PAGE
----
How to Squirt – Tips, Techniques and Myths

By Dr. Jess Sex Tips squirting

Squirting is not just for penises.

It’s not a sideshow trick.

And it’s not a contest.

You don’t get points for distance or force.

It doesn’t guarantee a bigger, better orgasm (although this might be your experience).

And it doesn’t often look like it does in porn.

Squirting, in fact, is a bit of a misnomer. Unless you’ve hidden a Super Soaker in your vagina, it’s likely to be more of a drip or dribble than a big visible gush.

how to squirt

Also referred to as female ejaculation,* squirting involves the expulsion of fluid during sex for folks with vulvas and vaginas. The fluid is believed to be associated with the skene’s gland, which drains into the urethra and is often considered a part of the G-Area or G-Zone. Embedded in the spongy tissue that surrounds the urethra, the skene’s glands are considered homologous to the prostate gland, which explains why the contents of ejaculate for folks with a vagina are similar to prostatic fluid for folks with a penis. This ejaculate has been shown to contain prostatic-specific antigen, prostatic acid phosphatase, urea, creatinine, glucose and fructose. In some cases, it may also contain traces of diluted urine, which is no big deal unless you do a sniff test and this happens to bother you.

Bottom line: if it feels good, you don’t have to analyze or apologize.

Generally, the ejaculatory fluid expelled is less than a teaspoon in volume and it doesn’t usually spray across the room. Of course, human variation is just that: varied. Some people expel more and some people expel less, but the volume of fluid is not necessarily indicative of sexual pleasure. Like all bodily fluids (e.g. sweat and saliva), the amount of fluid released varies from person to person, so let’s not make this into a contest.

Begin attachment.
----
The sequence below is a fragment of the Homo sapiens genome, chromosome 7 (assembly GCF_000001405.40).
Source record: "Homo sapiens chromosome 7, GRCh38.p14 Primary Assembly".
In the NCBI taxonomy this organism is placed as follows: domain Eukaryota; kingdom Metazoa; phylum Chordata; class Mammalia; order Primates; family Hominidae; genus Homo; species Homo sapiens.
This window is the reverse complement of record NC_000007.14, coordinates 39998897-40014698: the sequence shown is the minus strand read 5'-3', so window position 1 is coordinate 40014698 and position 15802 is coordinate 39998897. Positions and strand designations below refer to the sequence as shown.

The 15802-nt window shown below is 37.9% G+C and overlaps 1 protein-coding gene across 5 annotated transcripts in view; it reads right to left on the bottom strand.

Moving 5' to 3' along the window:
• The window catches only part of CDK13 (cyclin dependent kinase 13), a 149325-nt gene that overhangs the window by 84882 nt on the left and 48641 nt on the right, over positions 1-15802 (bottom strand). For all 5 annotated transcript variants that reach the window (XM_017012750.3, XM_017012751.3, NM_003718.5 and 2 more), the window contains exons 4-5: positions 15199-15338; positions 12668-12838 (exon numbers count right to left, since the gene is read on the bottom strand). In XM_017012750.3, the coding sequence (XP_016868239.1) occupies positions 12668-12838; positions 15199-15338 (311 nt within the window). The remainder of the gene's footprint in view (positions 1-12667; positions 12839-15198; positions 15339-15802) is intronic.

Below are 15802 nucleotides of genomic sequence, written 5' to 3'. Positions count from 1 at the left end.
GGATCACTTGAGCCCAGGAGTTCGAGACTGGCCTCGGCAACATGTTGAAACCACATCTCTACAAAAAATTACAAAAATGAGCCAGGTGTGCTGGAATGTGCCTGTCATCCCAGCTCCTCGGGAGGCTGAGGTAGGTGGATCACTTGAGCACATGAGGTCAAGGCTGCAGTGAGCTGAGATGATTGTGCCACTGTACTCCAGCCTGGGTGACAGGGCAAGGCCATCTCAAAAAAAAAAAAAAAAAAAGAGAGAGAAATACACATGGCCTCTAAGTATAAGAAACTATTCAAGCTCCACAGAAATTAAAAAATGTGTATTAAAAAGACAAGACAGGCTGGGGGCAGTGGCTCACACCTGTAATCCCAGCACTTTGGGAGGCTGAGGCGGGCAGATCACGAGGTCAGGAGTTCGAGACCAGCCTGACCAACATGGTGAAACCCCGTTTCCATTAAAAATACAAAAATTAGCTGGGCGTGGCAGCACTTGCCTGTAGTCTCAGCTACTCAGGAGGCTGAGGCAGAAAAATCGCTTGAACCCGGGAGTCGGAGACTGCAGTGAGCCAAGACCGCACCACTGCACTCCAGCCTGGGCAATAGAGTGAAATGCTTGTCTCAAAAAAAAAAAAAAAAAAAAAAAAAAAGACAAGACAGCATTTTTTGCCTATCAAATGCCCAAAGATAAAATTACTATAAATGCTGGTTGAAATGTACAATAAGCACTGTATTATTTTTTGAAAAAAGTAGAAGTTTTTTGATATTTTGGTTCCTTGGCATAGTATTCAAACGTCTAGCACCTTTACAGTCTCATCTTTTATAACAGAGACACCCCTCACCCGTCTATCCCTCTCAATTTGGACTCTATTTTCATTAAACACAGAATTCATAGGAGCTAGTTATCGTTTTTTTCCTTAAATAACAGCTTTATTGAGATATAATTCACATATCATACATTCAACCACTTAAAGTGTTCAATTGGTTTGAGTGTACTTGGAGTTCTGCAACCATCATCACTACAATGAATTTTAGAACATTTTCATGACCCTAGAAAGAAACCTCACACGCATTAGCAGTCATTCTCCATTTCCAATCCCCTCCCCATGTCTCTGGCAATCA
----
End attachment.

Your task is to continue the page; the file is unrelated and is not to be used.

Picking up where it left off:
In terms of taste, some describe the fluid as a little sweet and others say that it has almost no taste at all. Squirting can occur as a part of your orgasm and it can also occur independently of orgasm. Some people love the sensation of squirting and describe ejaculatory orgasms as the ultimate full-body experience, while others consider the sensation neutral or even annoying — especially if you have to sleep in the wet spot. Whatever your experience and preference, you’re perfectly normal. Just as some people love a good foot rub and others prefer not to have their feet touched, a range of experiences is healthy and you do not need to measure yours against anyone else’s.

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If you want to learn to squirt, I highly recommend that you experiment with the approaches below for the sake of sexual pleasure more generally as opposed to for the sole purpose of achieving one specific goal.

Oftentimes squirter orgasms are associated with G-Area stimulation. Its location along the urethral sponge is associated with both full-body orgasms and ejaculation. But don’t start with the G-Zone right away. Instead, take your time:

  • Caress your body for a few minutes and breathe deeply as you tune into the moment.
  • Rub, touch and vibe between your legs — against your lips, clitoris and thighs — until you can feel your body becoming aroused.
  • Continue to stroke, touch, caress, vibe, and rub in any way that works for your body
  • Allow your breath to deepen and let your sounds flow without inhibition.